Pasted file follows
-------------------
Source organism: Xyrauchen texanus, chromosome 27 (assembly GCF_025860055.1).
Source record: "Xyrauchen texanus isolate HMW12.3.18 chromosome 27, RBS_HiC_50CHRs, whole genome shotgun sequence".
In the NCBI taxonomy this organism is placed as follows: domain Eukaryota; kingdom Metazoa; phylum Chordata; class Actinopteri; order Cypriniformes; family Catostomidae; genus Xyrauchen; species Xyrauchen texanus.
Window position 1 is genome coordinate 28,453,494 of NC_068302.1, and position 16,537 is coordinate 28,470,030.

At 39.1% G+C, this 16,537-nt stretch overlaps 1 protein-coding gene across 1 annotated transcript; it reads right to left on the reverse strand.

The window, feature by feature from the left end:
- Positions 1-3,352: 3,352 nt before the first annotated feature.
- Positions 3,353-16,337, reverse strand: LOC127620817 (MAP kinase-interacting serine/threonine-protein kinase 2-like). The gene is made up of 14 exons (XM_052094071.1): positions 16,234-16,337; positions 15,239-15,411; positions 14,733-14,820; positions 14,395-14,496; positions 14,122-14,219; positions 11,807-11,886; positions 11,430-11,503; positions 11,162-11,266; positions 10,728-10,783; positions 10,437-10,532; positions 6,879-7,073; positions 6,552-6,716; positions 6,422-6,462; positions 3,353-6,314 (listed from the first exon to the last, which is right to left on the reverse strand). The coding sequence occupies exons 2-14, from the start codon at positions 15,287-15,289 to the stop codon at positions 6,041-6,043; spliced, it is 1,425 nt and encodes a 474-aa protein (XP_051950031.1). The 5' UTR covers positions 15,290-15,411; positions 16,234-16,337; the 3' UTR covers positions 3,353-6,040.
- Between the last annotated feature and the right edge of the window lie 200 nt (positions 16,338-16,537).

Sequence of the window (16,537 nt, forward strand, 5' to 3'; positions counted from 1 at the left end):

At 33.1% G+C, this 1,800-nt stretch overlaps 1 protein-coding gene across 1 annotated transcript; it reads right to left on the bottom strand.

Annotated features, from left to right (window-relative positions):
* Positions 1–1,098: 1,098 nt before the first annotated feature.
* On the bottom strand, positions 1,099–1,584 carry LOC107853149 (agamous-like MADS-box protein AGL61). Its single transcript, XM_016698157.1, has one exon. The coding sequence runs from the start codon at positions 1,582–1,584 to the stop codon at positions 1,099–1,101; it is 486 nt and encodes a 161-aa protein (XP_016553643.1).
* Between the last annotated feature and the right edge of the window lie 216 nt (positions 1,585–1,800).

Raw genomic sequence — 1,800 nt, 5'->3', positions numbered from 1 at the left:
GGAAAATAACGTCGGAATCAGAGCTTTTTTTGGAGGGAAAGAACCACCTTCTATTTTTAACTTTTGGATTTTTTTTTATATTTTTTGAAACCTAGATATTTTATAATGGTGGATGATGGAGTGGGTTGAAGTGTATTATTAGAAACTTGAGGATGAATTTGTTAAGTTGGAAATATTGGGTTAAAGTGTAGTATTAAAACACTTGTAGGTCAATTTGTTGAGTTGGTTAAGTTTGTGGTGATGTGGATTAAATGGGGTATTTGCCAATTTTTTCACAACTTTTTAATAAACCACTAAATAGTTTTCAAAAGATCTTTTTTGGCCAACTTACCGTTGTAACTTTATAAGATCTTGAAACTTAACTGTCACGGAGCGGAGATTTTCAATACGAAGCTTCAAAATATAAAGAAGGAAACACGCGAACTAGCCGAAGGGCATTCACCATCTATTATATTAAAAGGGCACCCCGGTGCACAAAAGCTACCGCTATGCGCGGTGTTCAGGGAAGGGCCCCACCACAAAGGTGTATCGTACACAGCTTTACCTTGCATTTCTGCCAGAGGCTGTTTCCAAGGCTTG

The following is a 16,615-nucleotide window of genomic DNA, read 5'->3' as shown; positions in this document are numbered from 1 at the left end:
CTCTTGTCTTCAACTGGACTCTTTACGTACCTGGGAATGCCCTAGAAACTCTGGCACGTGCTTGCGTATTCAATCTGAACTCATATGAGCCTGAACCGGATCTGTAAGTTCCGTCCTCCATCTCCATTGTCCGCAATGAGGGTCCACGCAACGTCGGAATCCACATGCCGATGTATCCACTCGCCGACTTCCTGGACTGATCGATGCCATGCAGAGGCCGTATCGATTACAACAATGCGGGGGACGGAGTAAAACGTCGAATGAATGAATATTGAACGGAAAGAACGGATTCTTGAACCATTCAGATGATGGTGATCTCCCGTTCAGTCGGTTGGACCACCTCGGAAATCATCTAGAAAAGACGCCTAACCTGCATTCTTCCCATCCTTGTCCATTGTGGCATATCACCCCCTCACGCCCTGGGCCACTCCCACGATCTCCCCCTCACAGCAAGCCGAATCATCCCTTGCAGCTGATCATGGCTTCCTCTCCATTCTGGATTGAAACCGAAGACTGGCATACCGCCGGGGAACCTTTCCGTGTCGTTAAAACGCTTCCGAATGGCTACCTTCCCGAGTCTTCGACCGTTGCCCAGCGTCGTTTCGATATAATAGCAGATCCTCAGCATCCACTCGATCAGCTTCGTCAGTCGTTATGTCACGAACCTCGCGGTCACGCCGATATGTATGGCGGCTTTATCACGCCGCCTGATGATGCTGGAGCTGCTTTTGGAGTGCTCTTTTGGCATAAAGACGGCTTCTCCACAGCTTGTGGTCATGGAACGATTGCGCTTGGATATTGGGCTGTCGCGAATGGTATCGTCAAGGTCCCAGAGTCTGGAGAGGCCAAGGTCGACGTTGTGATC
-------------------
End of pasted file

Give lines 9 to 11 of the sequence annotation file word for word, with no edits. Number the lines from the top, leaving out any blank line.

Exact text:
- Between the last annotated feature and the right edge of the window lie 200 nt (positions 16,338-16,537).

Sequence of the window (16,537 nt, forward strand, 5' to 3'; positions counted from 1 at the left end):

At 33.1% G+C, this 1,800-nt stretch overlaps 1 protein-coding gene across 1 annotated transcript; it reads right to left on the bottom strand.